Driving Safely on the Motorway
Find out how to drive safely on the motorways with this guide - it could even reduce your car insurance premiums!
Last updated: 28/01/2022 | Estimated Reading Time: 5 minutes
Driving on a motorway for the first time can be a nerve-wracking experience. It’s possible that you are new to driving and have therefore never driven on the motorway as driving tests do not require motorway experience.
Worry not though, we have written a guide that will help you get your head around the rules of driving on motorways; you'll be an expert in no time!
Commonly motorways will have three lanes. Lane one (left-hand lane), lane two (middle lane) and lane three (right-hand lane).
Lane one is for normal driving, whereas any lanes to the right of lane one will be for overtaking.
Certain vehicles can never use the right-hand lane. These include vehicles with trailers, vehicles over 7.5 tonnes, speed-limited goods vehicles between 3.5 and 7.5 tonnes and speed-limited passenger vehicles carrying over eight passengers.
When driving at night you can use the motorway’s reflective studs to help guide you.
Vehicles already on the motorway always have priority over vehicles joining the motorway, so beware of oncoming vehicles as you are joining. This priority rule does not necessarily apply to emergency services so if you are already on a motorway watch out for emergency services joining if they have their blue lights flashing.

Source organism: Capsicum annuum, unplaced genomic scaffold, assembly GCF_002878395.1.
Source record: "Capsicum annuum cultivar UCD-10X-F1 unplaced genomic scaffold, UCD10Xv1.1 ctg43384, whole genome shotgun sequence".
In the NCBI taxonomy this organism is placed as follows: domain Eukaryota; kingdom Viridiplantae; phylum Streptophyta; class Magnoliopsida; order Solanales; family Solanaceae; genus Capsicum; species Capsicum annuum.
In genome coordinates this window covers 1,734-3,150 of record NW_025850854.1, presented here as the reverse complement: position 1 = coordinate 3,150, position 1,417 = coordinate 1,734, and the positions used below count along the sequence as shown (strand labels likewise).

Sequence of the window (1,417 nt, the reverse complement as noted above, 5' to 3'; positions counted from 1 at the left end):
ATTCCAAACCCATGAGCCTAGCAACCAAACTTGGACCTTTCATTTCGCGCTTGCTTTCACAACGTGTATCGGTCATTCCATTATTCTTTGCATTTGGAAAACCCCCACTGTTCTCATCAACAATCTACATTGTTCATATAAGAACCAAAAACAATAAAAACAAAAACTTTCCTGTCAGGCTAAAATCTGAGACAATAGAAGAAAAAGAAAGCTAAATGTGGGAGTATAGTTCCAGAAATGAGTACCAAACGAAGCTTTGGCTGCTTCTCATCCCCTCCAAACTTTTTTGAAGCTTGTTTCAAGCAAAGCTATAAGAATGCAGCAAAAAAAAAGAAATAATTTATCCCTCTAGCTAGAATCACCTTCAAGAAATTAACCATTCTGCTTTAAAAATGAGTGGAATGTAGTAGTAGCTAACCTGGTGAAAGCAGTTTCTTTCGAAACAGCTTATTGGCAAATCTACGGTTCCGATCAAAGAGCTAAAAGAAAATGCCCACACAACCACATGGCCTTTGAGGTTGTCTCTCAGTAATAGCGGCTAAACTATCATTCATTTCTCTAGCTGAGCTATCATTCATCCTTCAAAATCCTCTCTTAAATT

Make sure you are aware of which exit you are using to leave the motorway. Give yourself plenty of time to take the exit by making sure you are in the left-hand lane before you exit the motorway.
Also, make sure you keep an eye on your speed limit when leaving the motorway. There will be signs informing you of the speed limit on the road you have used to exit the motorway.
Some motorways are known as smart motorways.
These are motorways which use an Active Traffic Management system – a control centre that uses technology to manage traffic. They use variable speed limits that show up on signs overhead or to the side of the road.
Keep an eye out for these speed limits as they are often mandatory and if you exceed them you are likely to be caught on one of several cameras in the overhead gantries.
If the speed limit is in a red ring then it is mandatory, whereas flashing amber lights mean that the limit is advisory.
Smart motorways often allow drivers to drive in the hard shoulder either when traffic is particularly busy, when lanes are closed for roadworks or because of an accident.
It will be clearly indicated on the overhead signs. If you see a red cross in the sign above any of the lanes, then safely get out of the lane as it usually means the lane is closed.
If you want to take your driving skills to the next level, there are various courses you can take to improve your driving.
They cover things that are not taught in standard driving lessons and will help improve your confidence and knowledge on the road.
The main four advanced courses that are recommended are: